(Reuters) - U.S.-based CF Industries Holdings Inc (CF.N), the third-largest global nitrogen fertilizer producer, would welcome a U.S. border tax on imports, as it would mirror conditions the company already faces selling into other markets, Chief Executive Tony Will said on Thursday.
A House Republican plan would cut corporate income tax to 20 percent from 35 percent, exclude export revenue from taxable income and may impose a 20 percent tax on imports.
The tax would hit nitrogen shipments by Norway-based Yara International ASA (YAR.OL) and Chinese producers, along with CF’s shipments from its Canadian plants.
“Our focus has really just been on levelling the playing field,” Will said in an interview.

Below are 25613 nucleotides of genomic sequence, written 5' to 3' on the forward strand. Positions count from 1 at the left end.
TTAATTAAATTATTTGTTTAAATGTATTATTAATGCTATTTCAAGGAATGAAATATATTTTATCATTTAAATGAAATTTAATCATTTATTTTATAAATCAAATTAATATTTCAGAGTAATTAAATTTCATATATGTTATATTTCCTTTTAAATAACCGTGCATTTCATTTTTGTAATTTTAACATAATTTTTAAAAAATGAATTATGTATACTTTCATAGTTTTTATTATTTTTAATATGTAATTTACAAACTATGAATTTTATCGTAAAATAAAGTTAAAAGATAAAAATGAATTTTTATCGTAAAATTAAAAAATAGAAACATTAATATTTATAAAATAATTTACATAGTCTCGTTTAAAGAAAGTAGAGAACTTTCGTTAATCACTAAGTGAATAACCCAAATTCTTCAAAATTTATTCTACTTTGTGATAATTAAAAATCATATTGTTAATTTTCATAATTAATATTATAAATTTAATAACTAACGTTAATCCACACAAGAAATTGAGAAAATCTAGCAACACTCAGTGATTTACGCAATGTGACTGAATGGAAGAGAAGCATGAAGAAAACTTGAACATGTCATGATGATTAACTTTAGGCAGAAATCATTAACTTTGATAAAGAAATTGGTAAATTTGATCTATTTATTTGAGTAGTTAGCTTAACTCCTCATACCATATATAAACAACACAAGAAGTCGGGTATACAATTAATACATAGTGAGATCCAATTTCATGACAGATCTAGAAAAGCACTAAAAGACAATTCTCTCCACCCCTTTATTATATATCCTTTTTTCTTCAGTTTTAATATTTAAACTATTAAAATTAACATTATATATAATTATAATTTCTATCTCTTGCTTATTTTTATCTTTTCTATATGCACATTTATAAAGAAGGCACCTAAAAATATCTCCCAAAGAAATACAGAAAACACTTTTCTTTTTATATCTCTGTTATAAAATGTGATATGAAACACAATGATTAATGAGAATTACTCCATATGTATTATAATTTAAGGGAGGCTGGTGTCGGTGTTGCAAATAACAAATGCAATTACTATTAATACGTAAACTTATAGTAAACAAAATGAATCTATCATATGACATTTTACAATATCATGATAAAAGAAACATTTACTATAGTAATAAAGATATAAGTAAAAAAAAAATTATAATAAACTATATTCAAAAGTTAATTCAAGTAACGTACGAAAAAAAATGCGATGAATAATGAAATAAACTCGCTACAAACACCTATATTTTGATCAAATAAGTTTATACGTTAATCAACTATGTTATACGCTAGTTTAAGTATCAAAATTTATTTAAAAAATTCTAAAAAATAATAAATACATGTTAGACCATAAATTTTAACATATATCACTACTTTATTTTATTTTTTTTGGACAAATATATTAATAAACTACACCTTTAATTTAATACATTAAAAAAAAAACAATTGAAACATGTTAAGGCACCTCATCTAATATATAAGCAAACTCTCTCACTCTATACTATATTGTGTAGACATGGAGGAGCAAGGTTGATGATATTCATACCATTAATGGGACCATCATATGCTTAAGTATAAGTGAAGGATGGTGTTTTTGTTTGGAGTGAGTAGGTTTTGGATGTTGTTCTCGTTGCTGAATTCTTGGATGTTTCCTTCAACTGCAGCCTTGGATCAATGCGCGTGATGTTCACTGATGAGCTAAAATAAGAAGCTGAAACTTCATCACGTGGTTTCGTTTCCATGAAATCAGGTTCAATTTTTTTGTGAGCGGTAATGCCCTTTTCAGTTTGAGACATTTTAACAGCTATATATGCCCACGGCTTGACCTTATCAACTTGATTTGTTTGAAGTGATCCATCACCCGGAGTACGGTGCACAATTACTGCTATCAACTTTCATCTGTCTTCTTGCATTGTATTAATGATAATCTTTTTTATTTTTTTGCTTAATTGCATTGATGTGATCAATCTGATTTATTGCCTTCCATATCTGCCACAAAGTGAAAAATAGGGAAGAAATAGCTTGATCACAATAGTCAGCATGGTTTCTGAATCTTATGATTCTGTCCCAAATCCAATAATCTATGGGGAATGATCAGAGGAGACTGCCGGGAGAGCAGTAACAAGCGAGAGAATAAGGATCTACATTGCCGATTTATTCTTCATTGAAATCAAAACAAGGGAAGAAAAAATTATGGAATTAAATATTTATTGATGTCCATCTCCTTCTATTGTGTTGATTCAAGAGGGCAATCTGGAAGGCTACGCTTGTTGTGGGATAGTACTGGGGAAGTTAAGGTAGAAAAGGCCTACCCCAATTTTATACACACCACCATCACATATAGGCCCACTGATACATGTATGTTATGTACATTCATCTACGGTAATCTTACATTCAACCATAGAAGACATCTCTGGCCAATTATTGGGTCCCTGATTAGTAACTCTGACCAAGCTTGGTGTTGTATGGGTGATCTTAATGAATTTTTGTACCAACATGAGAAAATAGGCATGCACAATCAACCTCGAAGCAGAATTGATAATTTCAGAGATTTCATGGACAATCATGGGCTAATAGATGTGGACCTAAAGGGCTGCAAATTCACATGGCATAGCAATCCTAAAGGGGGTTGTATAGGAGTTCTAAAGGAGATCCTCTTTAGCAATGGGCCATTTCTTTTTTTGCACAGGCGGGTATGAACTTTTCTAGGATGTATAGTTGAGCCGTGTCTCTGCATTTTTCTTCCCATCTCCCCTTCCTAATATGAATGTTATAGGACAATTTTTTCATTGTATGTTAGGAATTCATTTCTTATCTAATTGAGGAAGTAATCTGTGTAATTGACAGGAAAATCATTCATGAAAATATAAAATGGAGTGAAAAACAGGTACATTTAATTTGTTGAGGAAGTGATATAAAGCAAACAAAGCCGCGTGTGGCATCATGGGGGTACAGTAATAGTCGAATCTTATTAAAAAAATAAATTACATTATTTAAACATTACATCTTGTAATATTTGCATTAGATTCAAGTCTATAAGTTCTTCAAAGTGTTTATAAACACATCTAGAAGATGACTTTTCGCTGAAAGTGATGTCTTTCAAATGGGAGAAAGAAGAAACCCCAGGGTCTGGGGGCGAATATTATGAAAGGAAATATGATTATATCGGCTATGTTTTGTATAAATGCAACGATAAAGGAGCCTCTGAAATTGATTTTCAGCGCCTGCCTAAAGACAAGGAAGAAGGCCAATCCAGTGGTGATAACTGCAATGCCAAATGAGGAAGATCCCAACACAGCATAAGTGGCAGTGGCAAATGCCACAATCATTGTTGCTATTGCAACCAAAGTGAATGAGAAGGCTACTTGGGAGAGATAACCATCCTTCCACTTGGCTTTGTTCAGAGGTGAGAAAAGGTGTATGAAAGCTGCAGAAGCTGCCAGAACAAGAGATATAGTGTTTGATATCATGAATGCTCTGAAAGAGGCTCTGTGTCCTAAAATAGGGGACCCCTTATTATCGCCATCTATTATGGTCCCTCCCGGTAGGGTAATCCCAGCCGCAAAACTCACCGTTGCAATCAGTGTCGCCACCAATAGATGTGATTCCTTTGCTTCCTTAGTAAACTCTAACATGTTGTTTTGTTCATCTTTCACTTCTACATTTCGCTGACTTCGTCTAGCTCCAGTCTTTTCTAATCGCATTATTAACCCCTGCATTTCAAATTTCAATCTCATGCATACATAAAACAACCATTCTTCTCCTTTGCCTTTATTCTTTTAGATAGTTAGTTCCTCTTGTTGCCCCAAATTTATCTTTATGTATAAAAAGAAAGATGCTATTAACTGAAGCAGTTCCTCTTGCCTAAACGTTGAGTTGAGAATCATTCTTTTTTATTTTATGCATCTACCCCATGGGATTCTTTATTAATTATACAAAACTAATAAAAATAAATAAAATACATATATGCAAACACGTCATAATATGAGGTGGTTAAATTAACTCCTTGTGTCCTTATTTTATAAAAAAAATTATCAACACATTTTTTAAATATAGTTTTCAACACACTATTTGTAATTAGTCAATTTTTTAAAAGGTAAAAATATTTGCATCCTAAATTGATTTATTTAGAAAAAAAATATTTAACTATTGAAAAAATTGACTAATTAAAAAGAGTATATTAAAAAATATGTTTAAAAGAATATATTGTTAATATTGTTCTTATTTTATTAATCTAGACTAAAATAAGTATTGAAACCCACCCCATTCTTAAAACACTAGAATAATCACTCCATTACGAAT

Earlier, Will told analysts that a border tax and drop in corporate taxes would help CF compete, as it already pays import taxes or tariffs on products it sells to Europe and China.
The United States is a net importer of nitrogen fertilizer, much of it coming from China, as well as of potash from Canada, Russia and elsewhere. New U.S. nitrogen fertilizer capacity owned by CF and others is ramping up this year.
But Canada-based Agrium Inc (AGU.TO), which also produces fertilizer in the United States, thinks a U.S. border tax on crop nutrients would raise costs for U.S. farmers and reduce their competitiveness, said spokesman Richard Downey.
Companies that rely heavily on imports, such as retailers, automakers and refiners, say a border tax will outweigh the benefit of a lower headline corporate tax.
CF reported a bigger-than-expected loss after the market closed on Wednesday, but said it expects prices in North America to improve through the first half of the year.
Its shares were down 0.6 percent at $34.27 on Thursday morning.
Reporting by Rod Nickel in Winnipeg, Manitoba; Editing by Matthew Lewis